Portfolio Pages

Tuesday, June 10, 2014

The Elegant Programmer

Many years ago, I was "drafted" into Quality Assurance, "QA".
Just prior to being "drafted", I did a brief stint learning about creating diagrams and user documentation on a Macintosh computer. It was new and spiffy and I was learning a lot every day.
Among other things, I reviewed and documented a PC-based program that had been released from QA and was pending release to clients.
I also documented over 100 issues ("bugs") in that already-tested program.

After reviewing the "bug" list, the programming manager came to visit. Per his direction, I was "drafted" into QA and I began to learn to test programs and to manage data in the QA environment.

Testers and Programmers have an interesting relationship. There is respect and laughter and... sometimes not so much respect and some teeth grinding. ;-) {We are human, after all.}

Going to tell someone that you've found a flaw in their carefully crafted programming code {i.e. "warts on the baby"} is not always the easiest of tasks. And hearing back from the programmers that there was a flaw in your carefully crafted test data {"It's your data."} can inspire deep-breathing exercises.

Yes, there are a few stories on both sides that don't make either group proud. But just a few.
There were also years of amazing joint efforts, clever designs and long-lasting adaptations, pride in what we crafted, repaired, and built - sometimes overnight or over a weekend after a massive install.
Overall, the day-to-day was pretty good.

One of the first and very best complements I received in my QA career was from a quietly legendary programmer. He was the guy who did whatever tasks he was given - and he did them very well.
He had a great smile and a good sense of humor.
The programming manager said he wrote very elegant code - which was very high praise from that brilliant fellow.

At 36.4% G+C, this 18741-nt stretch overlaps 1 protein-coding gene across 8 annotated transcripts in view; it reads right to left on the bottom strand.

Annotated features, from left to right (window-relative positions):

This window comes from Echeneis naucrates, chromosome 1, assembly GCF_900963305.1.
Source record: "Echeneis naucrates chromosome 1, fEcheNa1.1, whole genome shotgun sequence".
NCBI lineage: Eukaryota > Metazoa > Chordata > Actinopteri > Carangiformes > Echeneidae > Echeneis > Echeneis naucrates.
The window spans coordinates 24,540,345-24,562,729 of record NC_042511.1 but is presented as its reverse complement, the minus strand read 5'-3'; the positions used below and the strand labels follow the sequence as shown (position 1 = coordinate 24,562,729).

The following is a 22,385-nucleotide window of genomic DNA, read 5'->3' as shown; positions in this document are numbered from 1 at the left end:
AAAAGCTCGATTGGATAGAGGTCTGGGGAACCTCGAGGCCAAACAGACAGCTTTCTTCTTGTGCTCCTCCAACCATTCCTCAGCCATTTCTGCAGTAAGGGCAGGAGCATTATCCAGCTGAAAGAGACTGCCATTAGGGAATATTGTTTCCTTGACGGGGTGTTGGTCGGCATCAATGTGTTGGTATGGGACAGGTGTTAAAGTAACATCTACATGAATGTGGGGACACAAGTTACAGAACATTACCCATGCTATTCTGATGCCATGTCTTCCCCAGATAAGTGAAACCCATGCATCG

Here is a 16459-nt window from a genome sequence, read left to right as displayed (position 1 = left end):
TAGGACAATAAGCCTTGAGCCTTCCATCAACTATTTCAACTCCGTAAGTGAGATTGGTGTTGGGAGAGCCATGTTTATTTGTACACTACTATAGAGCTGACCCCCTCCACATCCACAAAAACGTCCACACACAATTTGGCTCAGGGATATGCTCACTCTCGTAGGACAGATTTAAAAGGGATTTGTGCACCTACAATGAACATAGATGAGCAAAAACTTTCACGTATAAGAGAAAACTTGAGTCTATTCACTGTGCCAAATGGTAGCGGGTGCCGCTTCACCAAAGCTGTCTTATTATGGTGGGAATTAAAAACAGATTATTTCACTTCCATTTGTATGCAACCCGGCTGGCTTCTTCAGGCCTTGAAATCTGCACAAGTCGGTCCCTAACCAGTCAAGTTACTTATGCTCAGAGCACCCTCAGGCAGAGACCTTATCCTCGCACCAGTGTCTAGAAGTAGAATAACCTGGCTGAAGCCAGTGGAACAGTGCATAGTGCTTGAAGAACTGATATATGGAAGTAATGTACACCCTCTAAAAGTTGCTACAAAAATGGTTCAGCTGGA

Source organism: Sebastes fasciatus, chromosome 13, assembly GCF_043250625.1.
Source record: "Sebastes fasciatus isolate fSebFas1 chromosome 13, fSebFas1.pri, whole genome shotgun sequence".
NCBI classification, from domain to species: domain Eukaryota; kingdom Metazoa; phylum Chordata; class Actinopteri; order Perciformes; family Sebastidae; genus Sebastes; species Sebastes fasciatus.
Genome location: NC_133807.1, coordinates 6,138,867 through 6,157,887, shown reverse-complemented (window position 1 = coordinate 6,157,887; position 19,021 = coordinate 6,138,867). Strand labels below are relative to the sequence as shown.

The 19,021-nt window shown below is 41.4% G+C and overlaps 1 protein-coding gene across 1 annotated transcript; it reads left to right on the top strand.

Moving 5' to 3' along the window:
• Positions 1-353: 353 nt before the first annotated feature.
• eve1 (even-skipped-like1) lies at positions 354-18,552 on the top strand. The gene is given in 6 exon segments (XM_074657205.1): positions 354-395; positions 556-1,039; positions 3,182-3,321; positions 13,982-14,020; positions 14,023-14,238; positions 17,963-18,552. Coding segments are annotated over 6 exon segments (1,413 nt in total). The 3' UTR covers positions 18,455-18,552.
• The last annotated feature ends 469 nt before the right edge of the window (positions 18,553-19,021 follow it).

And he was one of those rare programmers who was entirely gracious when you found a flaw in his code. No, really - actually gracious, not just polite or kind. Not just factual or magnanimous - Gracious.

He was thorough and adept at testing his own programs so there weren't many flaws to find. As a relatively new QA analyst, I was assigned to test a new program from this gent. And I did find something that sent the code back the programmer for improvements. He resolved the issue and turned the program back over to QA - and he very publicly - and in writing - including management - complimented my Quality Assurance efforts. Yep, gracious.

The use of past-tense verbs is a bit telling.
I'm writing of this gent today because I've been thinking a great deal about the time we worked together, company events/camping trips, when he left the company to program elsewhere, his smile when he talked about meeting the love of his life, pictures from his wedding and some amazing vacations, laughter and e-mails, when he overcame some serious physical challenges, and most recently - because he lost his battle with cancer.

He was truly a good guy and an excellent programmer.
Kind, funny, charming, gracious, and elegantly clever.

He is missed.

No comments:

Post a Comment